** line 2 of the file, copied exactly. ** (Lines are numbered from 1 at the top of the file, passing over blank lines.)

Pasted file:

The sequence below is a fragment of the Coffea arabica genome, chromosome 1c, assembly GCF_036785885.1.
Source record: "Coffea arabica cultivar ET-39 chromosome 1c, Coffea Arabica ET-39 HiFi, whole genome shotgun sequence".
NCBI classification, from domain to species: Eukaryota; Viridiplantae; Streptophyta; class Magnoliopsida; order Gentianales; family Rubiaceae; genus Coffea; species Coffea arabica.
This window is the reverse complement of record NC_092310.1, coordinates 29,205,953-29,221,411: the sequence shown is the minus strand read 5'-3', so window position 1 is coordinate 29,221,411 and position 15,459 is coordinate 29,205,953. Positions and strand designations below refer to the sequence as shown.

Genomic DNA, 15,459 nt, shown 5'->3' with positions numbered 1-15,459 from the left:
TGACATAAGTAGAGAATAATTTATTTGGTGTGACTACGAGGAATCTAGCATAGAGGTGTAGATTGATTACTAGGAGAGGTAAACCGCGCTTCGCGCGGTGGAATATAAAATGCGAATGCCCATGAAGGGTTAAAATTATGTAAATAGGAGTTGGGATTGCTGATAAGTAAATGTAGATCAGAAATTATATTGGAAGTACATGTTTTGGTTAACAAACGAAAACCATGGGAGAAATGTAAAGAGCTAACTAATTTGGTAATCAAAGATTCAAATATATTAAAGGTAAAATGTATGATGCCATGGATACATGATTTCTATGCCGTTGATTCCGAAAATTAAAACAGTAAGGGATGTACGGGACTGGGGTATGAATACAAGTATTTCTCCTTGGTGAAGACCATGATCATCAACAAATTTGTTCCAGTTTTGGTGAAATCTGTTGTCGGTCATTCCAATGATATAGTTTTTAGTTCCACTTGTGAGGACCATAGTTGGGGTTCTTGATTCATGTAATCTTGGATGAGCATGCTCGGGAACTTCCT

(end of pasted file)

Source record: "Coffea arabica cultivar ET-39 chromosome 1c, Coffea Arabica ET-39 HiFi, whole genome shotgun sequence".